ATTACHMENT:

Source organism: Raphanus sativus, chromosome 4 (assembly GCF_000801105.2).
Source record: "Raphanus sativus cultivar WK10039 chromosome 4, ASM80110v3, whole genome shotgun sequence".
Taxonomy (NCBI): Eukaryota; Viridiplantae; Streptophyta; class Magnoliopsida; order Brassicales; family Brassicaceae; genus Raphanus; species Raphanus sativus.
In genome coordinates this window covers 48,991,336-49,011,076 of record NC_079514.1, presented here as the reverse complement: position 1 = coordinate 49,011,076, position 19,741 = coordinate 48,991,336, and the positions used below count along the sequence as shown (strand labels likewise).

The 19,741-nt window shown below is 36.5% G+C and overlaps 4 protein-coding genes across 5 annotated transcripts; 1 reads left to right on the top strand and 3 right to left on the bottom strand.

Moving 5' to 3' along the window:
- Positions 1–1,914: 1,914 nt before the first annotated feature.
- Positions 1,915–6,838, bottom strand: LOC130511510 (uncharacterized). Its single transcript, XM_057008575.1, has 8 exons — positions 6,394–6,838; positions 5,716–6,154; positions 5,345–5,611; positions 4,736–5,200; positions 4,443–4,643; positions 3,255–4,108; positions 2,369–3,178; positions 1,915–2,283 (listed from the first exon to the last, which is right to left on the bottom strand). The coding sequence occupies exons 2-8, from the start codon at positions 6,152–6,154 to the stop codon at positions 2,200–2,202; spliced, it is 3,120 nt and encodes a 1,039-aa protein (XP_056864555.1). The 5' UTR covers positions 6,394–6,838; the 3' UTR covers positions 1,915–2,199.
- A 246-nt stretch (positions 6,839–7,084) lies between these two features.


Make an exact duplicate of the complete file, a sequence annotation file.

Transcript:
Source organism: Raphanus sativus, chromosome 4 (assembly GCF_000801105.2).
Source record: "Raphanus sativus cultivar WK10039 chromosome 4, ASM80110v3, whole genome shotgun sequence".
Taxonomy (NCBI): Eukaryota; Viridiplantae; Streptophyta; class Magnoliopsida; order Brassicales; family Brassicaceae; genus Raphanus; species Raphanus sativus.
In genome coordinates this window covers 48,991,336-49,011,076 of record NC_079514.1, presented here as the reverse complement: position 1 = coordinate 49,011,076, position 19,741 = coordinate 48,991,336, and the positions used below count along the sequence as shown (strand labels likewise).

The 19,741-nt window shown below is 36.5% G+C and overlaps 4 protein-coding genes across 5 annotated transcripts; 1 reads left to right on the top strand and 3 right to left on the bottom strand.

Moving 5' to 3' along the window:
- Positions 1–1,914: 1,914 nt before the first annotated feature.
- Positions 1,915–6,838, bottom strand: LOC130511510 (uncharacterized). Its single transcript, XM_057008575.1, has 8 exons — positions 6,394–6,838; positions 5,716–6,154; positions 5,345–5,611; positions 4,736–5,200; positions 4,443–4,643; positions 3,255–4,108; positions 2,369–3,178; positions 1,915–2,283 (listed from the first exon to the last, which is right to left on the bottom strand). The coding sequence occupies exons 2-8, from the start codon at positions 6,152–6,154 to the stop codon at positions 2,200–2,202; spliced, it is 3,120 nt and encodes a 1,039-aa protein (XP_056864555.1). The 5' UTR covers positions 6,394–6,838; the 3' UTR covers positions 1,915–2,199.
- A 246-nt stretch (positions 6,839–7,084) lies between these two features.